University of Exeter
Royal Devon and Exeter NHS Foundation Trust
Describe your role at the university and the team you manage.
I am the manager of a fairly new research group which has grown from 2 to 13 in the last 10 years. We deliver large multi-centre NHS research projects across the 145 hospitals and many international sites we collaborate with.
Our group consist of a central core administration team, gastroenterology consultants, clinical research fellows (2 from Australia every year), doctors who are doing PhD, research nurses, a statistician and a laboratory technician. It’s a mixture of UoE and NHS staff.
We work in the field of inflammatory bowel disease (IBD) which is an autoimmune disease causing inflammation of the gut. It is incurable and thought to have genetic and environmental causes.
The aims of the group are primarily to investigate why patients with IBD often fail expensive drug treatment and suffer from deliberating drug side effects.
In the last ten years we have recruited over 6000 IBD patients to our studies, collected 1 million biological samples, built up a network of over 400 research doctors and nurses, discovered 3 genetic markers that can be used in genetic testing and completed the largest study in the NHS looking at response to biologic drugs in Crohn’s disease.
Describe how you come to have apprentices in your team?
We have just finished a very large research project – it has been an extremely busy number of years and we are about to go on to the next steps of our projects.
I was very keen to develop a professional pathway for the increasingly large group of clinical research administrators, coordinators and managers that work in the college and contribute significantly to the excellent research happening here. We must attract high-quality staff that they are trained and have an established career route.
It seemed the perfect opportunity for one of my team, Marian, to do the Team leader/supervisor, Level: 3 apprenticeship.
Describe your experience managing and supporting your apprentice?
Marian and I sit in the same office and this makes it very easy to catch up and set objectives – it is almost a natural part of our daily routine. We discuss the apprenticeship daily, and the new skills each module brings, and this makes it very easy to bring elements of the apprenticeship into Marian’s role. As we both see the apprenticeship as a very positive experience, and I am very encouraging as a manager, it helps integrate the skills and knowledge in Marian’s job.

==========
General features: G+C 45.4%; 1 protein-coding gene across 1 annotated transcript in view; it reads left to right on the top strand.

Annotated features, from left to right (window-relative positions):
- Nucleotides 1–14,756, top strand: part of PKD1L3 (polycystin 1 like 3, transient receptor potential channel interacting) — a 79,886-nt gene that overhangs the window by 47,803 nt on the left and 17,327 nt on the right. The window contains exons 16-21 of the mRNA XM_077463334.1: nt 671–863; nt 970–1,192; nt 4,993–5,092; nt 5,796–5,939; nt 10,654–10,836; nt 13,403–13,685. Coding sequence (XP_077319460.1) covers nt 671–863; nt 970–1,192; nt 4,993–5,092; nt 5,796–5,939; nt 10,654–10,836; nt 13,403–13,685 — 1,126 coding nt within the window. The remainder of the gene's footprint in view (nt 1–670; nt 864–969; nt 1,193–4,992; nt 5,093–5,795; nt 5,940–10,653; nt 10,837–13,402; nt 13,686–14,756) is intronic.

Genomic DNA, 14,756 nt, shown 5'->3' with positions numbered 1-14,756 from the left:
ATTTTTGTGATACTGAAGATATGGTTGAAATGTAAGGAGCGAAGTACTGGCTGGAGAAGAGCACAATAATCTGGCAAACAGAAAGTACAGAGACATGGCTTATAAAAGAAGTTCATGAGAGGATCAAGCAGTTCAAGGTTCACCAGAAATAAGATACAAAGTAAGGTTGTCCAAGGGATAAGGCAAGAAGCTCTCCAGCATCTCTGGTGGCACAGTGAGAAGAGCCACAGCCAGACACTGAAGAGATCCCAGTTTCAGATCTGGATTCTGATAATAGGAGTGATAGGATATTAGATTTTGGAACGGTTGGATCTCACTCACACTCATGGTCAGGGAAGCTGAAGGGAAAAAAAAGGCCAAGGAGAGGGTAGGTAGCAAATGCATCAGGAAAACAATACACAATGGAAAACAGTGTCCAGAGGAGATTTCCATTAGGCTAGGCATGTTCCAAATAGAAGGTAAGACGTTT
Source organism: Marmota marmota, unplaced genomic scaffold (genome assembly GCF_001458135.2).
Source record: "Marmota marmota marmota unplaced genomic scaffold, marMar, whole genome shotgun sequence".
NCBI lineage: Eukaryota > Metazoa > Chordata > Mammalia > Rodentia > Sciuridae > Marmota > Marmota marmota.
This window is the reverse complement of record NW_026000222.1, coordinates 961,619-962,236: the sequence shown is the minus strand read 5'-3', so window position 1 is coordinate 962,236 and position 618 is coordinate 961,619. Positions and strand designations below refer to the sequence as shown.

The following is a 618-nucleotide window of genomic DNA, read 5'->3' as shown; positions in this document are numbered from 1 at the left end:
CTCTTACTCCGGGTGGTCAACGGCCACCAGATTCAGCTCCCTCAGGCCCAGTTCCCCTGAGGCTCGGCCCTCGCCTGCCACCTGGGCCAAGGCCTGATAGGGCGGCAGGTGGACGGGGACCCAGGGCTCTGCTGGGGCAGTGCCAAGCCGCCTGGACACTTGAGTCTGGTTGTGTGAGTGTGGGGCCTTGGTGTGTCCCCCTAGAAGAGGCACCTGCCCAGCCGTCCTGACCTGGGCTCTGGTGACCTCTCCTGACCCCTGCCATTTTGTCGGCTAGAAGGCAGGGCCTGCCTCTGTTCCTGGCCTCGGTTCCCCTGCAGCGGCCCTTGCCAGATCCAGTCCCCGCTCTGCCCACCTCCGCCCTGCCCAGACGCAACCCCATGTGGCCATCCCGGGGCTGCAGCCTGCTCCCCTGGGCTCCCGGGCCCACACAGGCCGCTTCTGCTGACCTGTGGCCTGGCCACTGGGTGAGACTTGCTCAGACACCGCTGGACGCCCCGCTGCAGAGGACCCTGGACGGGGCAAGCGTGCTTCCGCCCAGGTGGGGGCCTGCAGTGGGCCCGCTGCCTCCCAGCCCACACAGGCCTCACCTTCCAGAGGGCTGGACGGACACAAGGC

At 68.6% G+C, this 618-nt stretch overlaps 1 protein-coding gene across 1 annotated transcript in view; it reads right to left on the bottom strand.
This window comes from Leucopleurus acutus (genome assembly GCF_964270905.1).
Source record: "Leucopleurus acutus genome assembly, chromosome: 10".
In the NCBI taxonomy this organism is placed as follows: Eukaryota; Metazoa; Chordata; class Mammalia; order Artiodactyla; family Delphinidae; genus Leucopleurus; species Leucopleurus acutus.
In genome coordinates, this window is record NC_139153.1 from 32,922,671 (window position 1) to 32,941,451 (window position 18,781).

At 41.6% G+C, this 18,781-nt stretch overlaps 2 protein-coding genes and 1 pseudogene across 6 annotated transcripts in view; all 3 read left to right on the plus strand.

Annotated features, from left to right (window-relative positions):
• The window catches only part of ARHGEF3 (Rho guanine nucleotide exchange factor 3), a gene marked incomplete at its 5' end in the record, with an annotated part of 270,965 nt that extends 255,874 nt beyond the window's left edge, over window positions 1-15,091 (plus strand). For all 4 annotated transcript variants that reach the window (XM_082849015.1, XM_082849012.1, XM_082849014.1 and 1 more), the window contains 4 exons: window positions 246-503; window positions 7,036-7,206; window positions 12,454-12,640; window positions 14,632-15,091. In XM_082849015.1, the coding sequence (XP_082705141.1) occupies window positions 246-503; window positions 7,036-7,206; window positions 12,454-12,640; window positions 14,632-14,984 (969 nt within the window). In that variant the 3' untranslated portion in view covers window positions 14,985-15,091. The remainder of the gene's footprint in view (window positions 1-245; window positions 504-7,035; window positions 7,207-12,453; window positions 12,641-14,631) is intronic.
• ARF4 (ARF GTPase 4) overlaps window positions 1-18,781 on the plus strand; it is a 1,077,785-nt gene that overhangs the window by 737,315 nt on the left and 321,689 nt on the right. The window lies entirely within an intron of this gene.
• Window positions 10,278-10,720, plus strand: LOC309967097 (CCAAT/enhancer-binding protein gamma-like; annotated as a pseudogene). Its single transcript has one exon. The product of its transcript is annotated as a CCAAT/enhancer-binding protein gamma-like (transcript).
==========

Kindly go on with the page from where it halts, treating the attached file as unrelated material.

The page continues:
How do you and your apprentice effectively manage the 20% off-the-job training commitment?
Marian manages her 20% very well and blocks out specific times each day so it’s spread across the week. She attends Exeter College one day each week where she receives her training from her college tutors.
We are a fairly small team and it does put a little bit of pressure on our workload, but we did consider this before applying for the apprenticeship. The timing of the training is very good as we are in a quieter period and coming to the end of an extremely busy few years.
We are a very dynamic team and used to picking up workloads and supporting each other. I am happy to take on some of the additional duties as I know in the short term the benefits are such that Marian will be increasingly a much stronger position and have the confidence to take on more of my duties.
Futurelearn (https://www.futurelearn.com) is a very good tool for additional CPD training it has a wide range of courses covering all aspects of business and management. Also, Marian is doing training through the University of Exeter LearnUpon and People Development website.
Describe how your apprentice(s) are making a valuable contribution, and adding value, to your team?
Marian is very enthusiastic, and this increased enthusiasm is reflected in a very positive way in her daily role. Marian has benefited by having a day out of the office to focus on her career development and is then able to embed learning back in the office.
Marian has completed the first module and was very pleased to have passed.
3 months in and I am already able to delegate tasks. Marian is increasingly using her initiative and is keen to push herself and take on those tasks that she would have previously required some support to do. Recently Marian had to obtain the regulatory approvals for a new project. Before the apprenticeship she would have hesitated, however, she took it on and was extremely thorough, ensuring she had all the right documents and processes in place.
Why should another manager consider recruiting an apprentice, or encourage staff to upskill on an apprenticeship?
It’s great formalised training with a qualification at the end; the student gets ongoing support from Exeter College. Enabling a member of staff to have a focused day a week on themselves and their development is extremely motivating and makes them feel very valued. These positive reinforcements can only lead to a positive working environment and are, therefore, a win-win for both the employer and employee.